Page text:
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Clinical Factors Associated with Intracranial Complications after Pediatric Traumatic Head Injury: An Observational Study of Children Submitted to a Neurosurgical Referral Unit.

Åstrand, Ramona LU ; Undén, Johan; Hesselgard, Karin LU ; Reinstrup, Peter LU and Romner, Bertil LU (2010) In Pediatric Neurosurgery 46(2). p.101-109
Abstract
Background: Clinically validated guidelines for the management of head injury in children do not exist, and the treatment is often based upon adult management routines. In order to examine the safety of this procedure, an analysis of clinical factors associated with complications after pediatric head injury was attempted. Method: We performed a descriptive retrospective study, including patients who received any S06 diagnosis during treatment in the Neurointensive Care Unit at Lund University Hospital between 2002 and 2007. One hundred children were included during the 6 years. Results: During 6 years, 100 children with head injury needed neurointensive care or neurosurgery for their injury in southern Sweden. Traffic accidents (50%) were... (More)
Background: Clinically validated guidelines for the management of head injury in children do not exist, and the treatment is often based upon adult management routines. In order to examine the safety of this procedure, an analysis of clinical factors associated with complications after pediatric head injury was attempted. Method: We performed a descriptive retrospective study, including patients who received any S06 diagnosis during treatment in the Neurointensive Care Unit at Lund University Hospital between 2002 and 2007. One hundred children were included during the 6 years. Results: During 6 years, 100 children with head injury needed neurointensive care or neurosurgery for their injury in southern Sweden. Traffic accidents (50%) were the main cause of head trauma, followed by falls (36%). Thirty-two percent of all children were injured in bicycle and motorcycle accidents. Both loss of consciousness and amnesia were absent in 23% of the children with intracranial injury. Seven children with intracranial injury, 6 of them requiring neurosurgery, were classed as having minimal head injury according to the Head Injury Severity Scale (HISS). Interesting differences in intracranial injuries between helmet users and nonusers were observed. Conclusion: Children with minimal head injuries (according to HISS) may develop intracranial complications and may even require neurosurgical intervention. Hence, the HISS classification, as well as other risk classifications based upon unconsciousness and amnesia, are unreliable in children. (Less)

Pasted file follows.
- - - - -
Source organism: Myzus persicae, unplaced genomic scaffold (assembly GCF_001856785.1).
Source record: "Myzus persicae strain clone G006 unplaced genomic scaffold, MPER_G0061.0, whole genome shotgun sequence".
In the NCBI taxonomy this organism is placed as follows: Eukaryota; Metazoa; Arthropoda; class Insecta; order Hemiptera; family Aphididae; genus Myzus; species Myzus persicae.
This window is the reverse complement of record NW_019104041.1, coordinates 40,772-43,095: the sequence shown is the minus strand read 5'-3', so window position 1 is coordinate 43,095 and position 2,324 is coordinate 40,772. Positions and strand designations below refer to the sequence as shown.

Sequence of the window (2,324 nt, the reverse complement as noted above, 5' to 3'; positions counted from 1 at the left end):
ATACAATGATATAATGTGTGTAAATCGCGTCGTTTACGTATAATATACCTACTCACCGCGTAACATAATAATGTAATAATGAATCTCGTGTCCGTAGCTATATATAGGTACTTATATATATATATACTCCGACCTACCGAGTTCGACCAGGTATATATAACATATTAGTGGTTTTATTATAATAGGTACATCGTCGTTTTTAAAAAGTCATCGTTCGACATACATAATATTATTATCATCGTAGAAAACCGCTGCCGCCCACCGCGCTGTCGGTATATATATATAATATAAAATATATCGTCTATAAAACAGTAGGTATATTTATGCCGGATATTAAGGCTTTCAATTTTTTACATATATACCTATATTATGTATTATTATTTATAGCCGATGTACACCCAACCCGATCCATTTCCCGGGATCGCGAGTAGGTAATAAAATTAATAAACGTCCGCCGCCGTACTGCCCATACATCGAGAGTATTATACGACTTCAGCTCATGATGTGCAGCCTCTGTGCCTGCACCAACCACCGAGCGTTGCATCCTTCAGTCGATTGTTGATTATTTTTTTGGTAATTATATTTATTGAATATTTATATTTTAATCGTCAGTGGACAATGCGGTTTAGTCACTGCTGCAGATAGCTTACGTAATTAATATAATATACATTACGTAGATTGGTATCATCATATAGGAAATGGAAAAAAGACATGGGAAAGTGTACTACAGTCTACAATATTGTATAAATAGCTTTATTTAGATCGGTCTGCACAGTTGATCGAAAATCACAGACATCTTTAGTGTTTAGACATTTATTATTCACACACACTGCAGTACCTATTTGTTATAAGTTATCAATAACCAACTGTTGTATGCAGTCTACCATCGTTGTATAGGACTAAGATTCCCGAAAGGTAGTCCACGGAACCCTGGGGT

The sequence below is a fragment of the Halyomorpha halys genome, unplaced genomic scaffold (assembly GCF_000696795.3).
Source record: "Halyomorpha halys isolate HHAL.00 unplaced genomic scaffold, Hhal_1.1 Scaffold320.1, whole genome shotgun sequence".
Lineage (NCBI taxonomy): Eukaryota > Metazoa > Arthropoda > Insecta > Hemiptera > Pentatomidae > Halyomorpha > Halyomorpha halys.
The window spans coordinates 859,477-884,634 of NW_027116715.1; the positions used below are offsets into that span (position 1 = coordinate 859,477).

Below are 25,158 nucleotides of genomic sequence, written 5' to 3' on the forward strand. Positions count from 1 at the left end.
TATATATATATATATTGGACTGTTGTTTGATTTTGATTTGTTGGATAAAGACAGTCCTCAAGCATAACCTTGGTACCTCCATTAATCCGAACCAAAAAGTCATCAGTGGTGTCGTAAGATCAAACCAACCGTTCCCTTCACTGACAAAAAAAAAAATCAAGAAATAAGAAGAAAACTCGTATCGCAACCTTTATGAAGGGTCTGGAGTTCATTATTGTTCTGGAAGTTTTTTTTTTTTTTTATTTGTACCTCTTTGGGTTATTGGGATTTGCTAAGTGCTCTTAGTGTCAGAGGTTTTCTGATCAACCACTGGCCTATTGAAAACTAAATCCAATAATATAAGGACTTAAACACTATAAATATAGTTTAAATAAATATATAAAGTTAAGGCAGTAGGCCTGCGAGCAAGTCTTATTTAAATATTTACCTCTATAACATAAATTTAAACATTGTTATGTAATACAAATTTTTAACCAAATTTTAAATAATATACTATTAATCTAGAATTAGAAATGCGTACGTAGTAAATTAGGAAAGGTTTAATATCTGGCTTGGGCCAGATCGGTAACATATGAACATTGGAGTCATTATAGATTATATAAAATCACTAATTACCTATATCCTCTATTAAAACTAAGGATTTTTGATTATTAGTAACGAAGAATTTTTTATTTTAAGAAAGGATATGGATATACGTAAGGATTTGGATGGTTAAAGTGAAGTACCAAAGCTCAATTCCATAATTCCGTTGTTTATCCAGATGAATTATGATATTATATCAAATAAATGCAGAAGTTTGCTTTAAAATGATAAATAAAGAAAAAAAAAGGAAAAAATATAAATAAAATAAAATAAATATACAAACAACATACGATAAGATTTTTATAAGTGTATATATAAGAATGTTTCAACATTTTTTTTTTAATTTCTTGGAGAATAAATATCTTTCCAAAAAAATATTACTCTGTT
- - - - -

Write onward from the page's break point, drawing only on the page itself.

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author
organization
publishing date
type
Contribution to journal
publication status
published
subject
in
Pediatric Neurosurgery
volume
46
issue
2
pages
101 - 109
publisher
Karger
external identifiers
  • WOS:000280683500003
  • PMID:20664236
  • Scopus:77954671742
ISSN
1016-2291
DOI
10.1159/000319006
language
English
LU publication?
yes
id
653eb372-9d0a-4529-a57f-2608573f7972 (old id 1644512)
alternative location
http://www.ncbi.nlm.nih.gov/pubmed/20664236?dopt=Abstract
date added to LUP
2010-08-05 11:06:01
date last changed
2017-01-01 07:48:56
@article{653eb372-9d0a-4529-a57f-2608573f7972,
  abstract     = {Background: Clinically validated guidelines for the management of head injury in children do not exist, and the treatment is often based upon adult management routines. In order to examine the safety of this procedure, an analysis of clinical factors associated with complications after pediatric head injury was attempted. Method: We performed a descriptive retrospective study, including patients who received any S06 diagnosis during treatment in the Neurointensive Care Unit at Lund University Hospital between 2002 and 2007. One hundred children were included during the 6 years. Results: During 6 years, 100 children with head injury needed neurointensive care or neurosurgery for their injury in southern Sweden. Traffic accidents (50%) were the main cause of head trauma, followed by falls (36%). Thirty-two percent of all children were injured in bicycle and motorcycle accidents. Both loss of consciousness and amnesia were absent in 23% of the children with intracranial injury. Seven children with intracranial injury, 6 of them requiring neurosurgery, were classed as having minimal head injury according to the Head Injury Severity Scale (HISS). Interesting differences in intracranial injuries between helmet users and nonusers were observed. Conclusion: Children with minimal head injuries (according to HISS) may develop intracranial complications and may even require neurosurgical intervention. Hence, the HISS classification, as well as other risk classifications based upon unconsciousness and amnesia, are unreliable in children.},
  author       = {Åstrand, Ramona and Undén, Johan and Hesselgard, Karin and Reinstrup, Peter and Romner, Bertil},
  issn         = {1016-2291},
  language     = {eng},
  number       = {2},
  pages        = {101--109},
  publisher    = {Karger},
  series       = {Pediatric Neurosurgery},
  title        = {Clinical Factors Associated with Intracranial Complications after Pediatric Traumatic Head Injury: An Observational Study of Children Submitted to a Neurosurgical Referral Unit.},
  url          = {http://dx.doi.org/10.1159/000319006},
  volume       = {46},
  year         = {2010},
}